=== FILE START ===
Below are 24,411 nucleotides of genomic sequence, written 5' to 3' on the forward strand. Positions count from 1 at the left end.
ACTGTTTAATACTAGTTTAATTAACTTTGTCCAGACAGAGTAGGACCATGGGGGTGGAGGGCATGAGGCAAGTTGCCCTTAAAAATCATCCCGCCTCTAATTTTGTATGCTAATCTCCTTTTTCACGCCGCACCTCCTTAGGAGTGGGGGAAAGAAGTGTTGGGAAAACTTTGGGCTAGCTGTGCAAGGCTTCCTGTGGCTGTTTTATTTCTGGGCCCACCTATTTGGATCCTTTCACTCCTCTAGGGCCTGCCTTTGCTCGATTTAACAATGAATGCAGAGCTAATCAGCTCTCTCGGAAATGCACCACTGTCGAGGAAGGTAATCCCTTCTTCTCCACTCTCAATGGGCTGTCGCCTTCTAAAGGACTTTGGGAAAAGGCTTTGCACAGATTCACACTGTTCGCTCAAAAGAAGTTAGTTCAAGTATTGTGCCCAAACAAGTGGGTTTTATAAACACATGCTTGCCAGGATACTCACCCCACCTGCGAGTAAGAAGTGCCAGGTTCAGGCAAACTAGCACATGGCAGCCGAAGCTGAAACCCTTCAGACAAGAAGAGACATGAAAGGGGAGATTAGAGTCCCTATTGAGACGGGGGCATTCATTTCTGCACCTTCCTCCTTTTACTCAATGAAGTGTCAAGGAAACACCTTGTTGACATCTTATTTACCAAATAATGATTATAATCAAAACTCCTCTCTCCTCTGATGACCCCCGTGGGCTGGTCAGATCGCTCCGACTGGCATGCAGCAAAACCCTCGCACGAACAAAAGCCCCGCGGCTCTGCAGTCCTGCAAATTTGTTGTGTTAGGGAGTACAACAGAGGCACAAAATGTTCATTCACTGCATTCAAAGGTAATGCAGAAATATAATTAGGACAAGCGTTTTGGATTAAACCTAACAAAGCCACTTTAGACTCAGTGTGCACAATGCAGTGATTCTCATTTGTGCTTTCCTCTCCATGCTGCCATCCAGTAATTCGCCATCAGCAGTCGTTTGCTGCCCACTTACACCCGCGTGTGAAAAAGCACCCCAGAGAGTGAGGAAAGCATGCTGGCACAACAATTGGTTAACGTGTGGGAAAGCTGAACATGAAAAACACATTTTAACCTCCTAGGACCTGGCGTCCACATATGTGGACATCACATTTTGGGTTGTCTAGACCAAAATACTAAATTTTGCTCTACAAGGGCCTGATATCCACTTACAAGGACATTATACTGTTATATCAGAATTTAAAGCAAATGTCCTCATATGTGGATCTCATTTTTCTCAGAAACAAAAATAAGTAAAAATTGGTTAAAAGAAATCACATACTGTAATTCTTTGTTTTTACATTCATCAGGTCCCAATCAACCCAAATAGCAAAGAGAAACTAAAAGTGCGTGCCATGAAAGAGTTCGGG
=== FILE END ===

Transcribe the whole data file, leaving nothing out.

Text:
Below are 24,411 nucleotides of genomic sequence, written 5' to 3' on the forward strand. Positions count from 1 at the left end.
ACTGTTTAATACTAGTTTAATTAACTTTGTCCAGACAGAGTAGGACCATGGGGGTGGAGGGCATGAGGCAAGTTGCCCTTAAAAATCATCCCGCCTCTAATTTTGTATGCTAATCTCCTTTTTCACGCCGCACCTCCTTAGGAGTGGGGGAAAGAAGTGTTGGGAAAACTTTGGGCTAGCTGTGCAAGGCTTCCTGTGGCTGTTTTATTTCTGGGCCCACCTATTTGGATCCTTTCACTCCTCTAGGGCCTGCCTTTGCTCGATTTAACAATGAATGCAGAGCTAATCAGCTCTCTCGGAAATGCACCACTGTCGAGGAAGGTAATCCCTTCTTCTCCACTCTCAATGGGCTGTCGCCTTCTAAAGGACTTTGGGAAAAGGCTTTGCACAGATTCACACTGTTCGCTCAAAAGAAGTTAGTTCAAGTATTGTGCCCAAACAAGTGGGTTTTATAAACACATGCTTGCCAGGATACTCACCCCACCTGCGAGTAAGAAGTGCCAGGTTCAGGCAAACTAGCACATGGCAGCCGAAGCTGAAACCCTTCAGACAAGAAGAGACATGAAAGGGGAGATTAGAGTCCCTATTGAGACGGGGGCATTCATTTCTGCACCTTCCTCCTTTTACTCAATGAAGTGTCAAGGAAACACCTTGTTGACATCTTATTTACCAAATAATGATTATAATCAAAACTCCTCTCTCCTCTGATGACCCCCGTGGGCTGGTCAGATCGCTCCGACTGGCATGCAGCAAAACCCTCGCACGAACAAAAGCCCCGCGGCTCTGCAGTCCTGCAAATTTGTTGTGTTAGGGAGTACAACAGAGGCACAAAATGTTCATTCACTGCATTCAAAGGTAATGCAGAAATATAATTAGGACAAGCGTTTTGGATTAAACCTAACAAAGCCACTTTAGACTCAGTGTGCACAATGCAGTGATTCTCATTTGTGCTTTCCTCTCCATGCTGCCATCCAGTAATTCGCCATCAGCAGTCGTTTGCTGCCCACTTACACCCGCGTGTGAAAAAGCACCCCAGAGAGTGAGGAAAGCATGCTGGCACAACAATTGGTTAACGTGTGGGAAAGCTGAACATGAAAAACACATTTTAACCTCCTAGGACCTGGCGTCCACATATGTGGACATCACATTTTGGGTTGTCTAGACCAAAATACTAAATTTTGCTCTACAAGGGCCTGATATCCACTTACAAGGACATTATACTGTTATATCAGAATTTAAAGCAAATGTCCTCATATGTGGATCTCATTTTTCTCAGAAACAAAAATAAGTAAAAATTGGTTAAAAGAAATCACATACTGTAATTCTTTGTTTTTACATTCATCAGGTCCCAATCAACCCAAATAGCAAAGAGAAACTAAAAGTGCGTGCCATGAAAGAGTTCGGG